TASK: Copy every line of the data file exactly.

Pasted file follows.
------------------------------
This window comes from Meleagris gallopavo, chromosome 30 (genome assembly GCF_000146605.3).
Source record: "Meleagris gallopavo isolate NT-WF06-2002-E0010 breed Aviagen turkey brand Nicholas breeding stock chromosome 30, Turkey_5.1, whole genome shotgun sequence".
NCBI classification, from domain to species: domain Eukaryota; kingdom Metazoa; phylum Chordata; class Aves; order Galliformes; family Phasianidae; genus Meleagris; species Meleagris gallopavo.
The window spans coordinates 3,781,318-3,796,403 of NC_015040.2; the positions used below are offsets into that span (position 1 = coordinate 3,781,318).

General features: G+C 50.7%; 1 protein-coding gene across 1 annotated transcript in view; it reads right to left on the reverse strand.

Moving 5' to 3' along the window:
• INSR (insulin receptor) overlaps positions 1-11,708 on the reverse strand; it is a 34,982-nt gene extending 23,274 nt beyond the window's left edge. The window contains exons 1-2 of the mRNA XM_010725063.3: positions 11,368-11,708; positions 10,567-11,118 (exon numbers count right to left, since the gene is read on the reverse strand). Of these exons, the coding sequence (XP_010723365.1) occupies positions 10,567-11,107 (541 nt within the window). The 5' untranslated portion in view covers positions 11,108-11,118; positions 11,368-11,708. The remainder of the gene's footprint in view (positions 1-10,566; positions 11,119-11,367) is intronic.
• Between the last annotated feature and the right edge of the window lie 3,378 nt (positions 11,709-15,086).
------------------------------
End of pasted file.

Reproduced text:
This window comes from Meleagris gallopavo, chromosome 30 (genome assembly GCF_000146605.3).
Source record: "Meleagris gallopavo isolate NT-WF06-2002-E0010 breed Aviagen turkey brand Nicholas breeding stock chromosome 30, Turkey_5.1, whole genome shotgun sequence".
NCBI classification, from domain to species: domain Eukaryota; kingdom Metazoa; phylum Chordata; class Aves; order Galliformes; family Phasianidae; genus Meleagris; species Meleagris gallopavo.
The window spans coordinates 3,781,318-3,796,403 of NC_015040.2; the positions used below are offsets into that span (position 1 = coordinate 3,781,318).

General features: G+C 50.7%; 1 protein-coding gene across 1 annotated transcript in view; it reads right to left on the reverse strand.

Moving 5' to 3' along the window:
• INSR (insulin receptor) overlaps positions 1-11,708 on the reverse strand; it is a 34,982-nt gene extending 23,274 nt beyond the window's left edge. The window contains exons 1-2 of the mRNA XM_010725063.3: positions 11,368-11,708; positions 10,567-11,118 (exon numbers count right to left, since the gene is read on the reverse strand). Of these exons, the coding sequence (XP_010723365.1) occupies positions 10,567-11,107 (541 nt within the window). The 5' untranslated portion in view covers positions 11,108-11,118; positions 11,368-11,708. The remainder of the gene's footprint in view (positions 1-10,566; positions 11,119-11,367) is intronic.
• Between the last annotated feature and the right edge of the window lie 3,378 nt (positions 11,709-15,086).